"Slits Cut into Frozen Snow" 1988
Andy Goldsworthy

"Yellow and Gold Leaves"
Andy Goldsworthy

Andy Goldsworthy

Most of us have had the pleasure of making a little pretend boat out of a leaf and watching it float away down a stream.  Or the feeling of sand at the beach between our toes and the reflection that comes when we see our footprints completely erased by the waves.

Scottish artist Andy Goldsworthy’s work is all about these moments of wonder.  He explores and seeks intimacy with nature by using twigs, leaves, stones, snow, ice, reeds, and thorns.  He assembles them into a kind of sculpture that weather and seasons change and destroy.

Goldsworthy makes his art, it stays for a while, and then it is gone.

The art may disappear but Goldsworthy photographs each piece, the process, and the moments of peak and decay.  We may no longer have the art, but we have the memory.

Goldsworthy’s incredible art video!
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"Stonehenge" 3000 BC
Southern England

Bouncy Stonehenge
2012 Olympics, England


Hey, Andy Goldsworthy isn’t the only artist using nature as his art form!

5000 years ago (the Stone Age), Neolithic builders were erecting what today is Britain’s most treasured monument…Stonehenge.  Although the 100 massive stones arranged in a beautiful circular pattern are still puzzling, most archaeologists now consider it an ancient burial ground.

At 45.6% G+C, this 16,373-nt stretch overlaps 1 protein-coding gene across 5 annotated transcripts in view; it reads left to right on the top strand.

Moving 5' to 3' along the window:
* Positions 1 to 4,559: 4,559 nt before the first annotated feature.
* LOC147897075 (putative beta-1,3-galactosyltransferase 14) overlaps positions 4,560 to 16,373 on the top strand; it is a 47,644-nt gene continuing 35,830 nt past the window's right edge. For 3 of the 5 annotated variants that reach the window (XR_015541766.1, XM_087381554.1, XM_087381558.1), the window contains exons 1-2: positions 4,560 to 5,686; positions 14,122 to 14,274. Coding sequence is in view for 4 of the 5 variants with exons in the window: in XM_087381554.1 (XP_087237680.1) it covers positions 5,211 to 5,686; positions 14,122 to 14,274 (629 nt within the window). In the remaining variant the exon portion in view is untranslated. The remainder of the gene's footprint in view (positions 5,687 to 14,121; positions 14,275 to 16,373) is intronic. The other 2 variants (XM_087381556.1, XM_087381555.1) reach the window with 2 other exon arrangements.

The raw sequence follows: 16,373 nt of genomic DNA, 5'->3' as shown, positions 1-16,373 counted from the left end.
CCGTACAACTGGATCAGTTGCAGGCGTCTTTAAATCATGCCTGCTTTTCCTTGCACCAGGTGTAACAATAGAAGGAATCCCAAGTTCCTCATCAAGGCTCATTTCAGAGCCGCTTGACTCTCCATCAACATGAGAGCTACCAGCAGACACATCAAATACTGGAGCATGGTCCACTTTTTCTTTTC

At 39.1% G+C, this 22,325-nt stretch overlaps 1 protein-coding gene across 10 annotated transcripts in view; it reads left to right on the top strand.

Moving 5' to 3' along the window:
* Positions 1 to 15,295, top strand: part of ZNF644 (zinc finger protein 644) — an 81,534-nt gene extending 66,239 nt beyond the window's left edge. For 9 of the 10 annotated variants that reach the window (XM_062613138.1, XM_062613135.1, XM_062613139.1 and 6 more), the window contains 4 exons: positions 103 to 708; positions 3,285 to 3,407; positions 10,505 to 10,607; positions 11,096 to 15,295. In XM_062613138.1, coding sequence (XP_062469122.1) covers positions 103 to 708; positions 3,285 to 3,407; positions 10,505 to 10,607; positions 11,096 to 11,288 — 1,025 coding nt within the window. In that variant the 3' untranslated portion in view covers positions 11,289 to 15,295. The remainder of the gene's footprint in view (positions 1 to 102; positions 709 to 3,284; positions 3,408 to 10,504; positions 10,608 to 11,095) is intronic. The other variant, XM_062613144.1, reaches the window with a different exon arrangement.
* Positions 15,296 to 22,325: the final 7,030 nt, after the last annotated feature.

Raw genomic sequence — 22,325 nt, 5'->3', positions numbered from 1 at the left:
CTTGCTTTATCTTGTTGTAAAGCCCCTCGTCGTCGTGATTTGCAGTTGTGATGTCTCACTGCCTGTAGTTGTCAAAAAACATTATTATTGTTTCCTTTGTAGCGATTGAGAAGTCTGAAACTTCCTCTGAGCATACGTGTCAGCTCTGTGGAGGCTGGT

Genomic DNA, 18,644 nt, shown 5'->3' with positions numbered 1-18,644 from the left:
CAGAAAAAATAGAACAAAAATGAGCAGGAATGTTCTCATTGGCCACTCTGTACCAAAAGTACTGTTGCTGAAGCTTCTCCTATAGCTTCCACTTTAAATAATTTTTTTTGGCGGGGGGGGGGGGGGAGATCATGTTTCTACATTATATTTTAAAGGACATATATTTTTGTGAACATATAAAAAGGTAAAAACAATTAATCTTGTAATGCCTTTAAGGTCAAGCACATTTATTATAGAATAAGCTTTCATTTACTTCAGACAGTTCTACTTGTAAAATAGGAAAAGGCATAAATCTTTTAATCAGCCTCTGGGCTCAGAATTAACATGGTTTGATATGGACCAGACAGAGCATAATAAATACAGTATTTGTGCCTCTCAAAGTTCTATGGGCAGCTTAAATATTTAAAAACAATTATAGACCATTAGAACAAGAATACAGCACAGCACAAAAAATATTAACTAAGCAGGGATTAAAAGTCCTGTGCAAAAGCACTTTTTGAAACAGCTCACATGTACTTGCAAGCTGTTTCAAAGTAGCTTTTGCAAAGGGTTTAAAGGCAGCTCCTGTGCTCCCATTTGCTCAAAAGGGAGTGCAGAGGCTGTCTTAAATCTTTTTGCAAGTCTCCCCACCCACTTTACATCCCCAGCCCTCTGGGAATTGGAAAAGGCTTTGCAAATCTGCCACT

Enter one more artist to the nature party.   Jeremy Diller, 42-year-old Turner prize-winning English artist, was asked by the 2012 Olympic committee to make a large piece of art that was British through and through.

The cheeky Diller made an inflatable bouncy Stonehenge!  The “art work” is the exact size of Stonehenge (which is huge) and is made for kids and adults to jump and play on.  Thousands of Olympic fans did just that…jumped & played.  The Brits loved it, but, aware of some “freaky art critics,” as he called them, Diller named his inflatable sculpture “Sacrilege.”

“Stonehenge 2012”
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